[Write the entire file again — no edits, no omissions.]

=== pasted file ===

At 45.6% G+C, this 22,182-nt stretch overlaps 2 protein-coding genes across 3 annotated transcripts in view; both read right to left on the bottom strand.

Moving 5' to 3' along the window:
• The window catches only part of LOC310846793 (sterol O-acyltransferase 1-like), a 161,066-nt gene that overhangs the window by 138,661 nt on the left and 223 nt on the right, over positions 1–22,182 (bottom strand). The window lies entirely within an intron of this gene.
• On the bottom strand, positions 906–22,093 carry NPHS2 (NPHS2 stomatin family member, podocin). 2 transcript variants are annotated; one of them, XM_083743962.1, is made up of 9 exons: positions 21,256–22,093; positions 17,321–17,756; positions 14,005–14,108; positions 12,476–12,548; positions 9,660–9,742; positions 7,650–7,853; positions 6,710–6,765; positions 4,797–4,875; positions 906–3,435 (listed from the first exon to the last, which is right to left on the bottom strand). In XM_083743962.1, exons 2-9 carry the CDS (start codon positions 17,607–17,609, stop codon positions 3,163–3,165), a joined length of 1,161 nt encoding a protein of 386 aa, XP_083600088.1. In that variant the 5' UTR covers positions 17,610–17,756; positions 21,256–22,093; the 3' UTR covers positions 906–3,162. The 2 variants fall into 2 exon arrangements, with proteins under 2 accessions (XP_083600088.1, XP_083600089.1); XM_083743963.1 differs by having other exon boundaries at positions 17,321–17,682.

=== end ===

At 45.6% G+C, this 22,182-nt stretch overlaps 2 protein-coding genes across 3 annotated transcripts in view; both read right to left on the bottom strand.

Moving 5' to 3' along the window:
• The window catches only part of LOC310846793 (sterol O-acyltransferase 1-like), a 161,066-nt gene that overhangs the window by 138,661 nt on the left and 223 nt on the right, over positions 1–22,182 (bottom strand). The window lies entirely within an intron of this gene.
• On the bottom strand, positions 906–22,093 carry NPHS2 (NPHS2 stomatin family member, podocin). 2 transcript variants are annotated; one of them, XM_083743962.1, is made up of 9 exons: positions 21,256–22,093; positions 17,321–17,756; positions 14,005–14,108; positions 12,476–12,548; positions 9,660–9,742; positions 7,650–7,853; positions 6,710–6,765; positions 4,797–4,875; positions 906–3,435 (listed from the first exon to the last, which is right to left on the bottom strand). In XM_083743962.1, exons 2-9 carry the CDS (start codon positions 17,607–17,609, stop codon positions 3,163–3,165), a joined length of 1,161 nt encoding a protein of 386 aa, XP_083600088.1. In that variant the 5' UTR covers positions 17,610–17,756; positions 21,256–22,093; the 3' UTR covers positions 906–3,162. The 2 variants fall into 2 exon arrangements, with proteins under 2 accessions (XP_083600088.1, XP_083600089.1); XM_083743963.1 differs by having other exon boundaries at positions 17,321–17,682.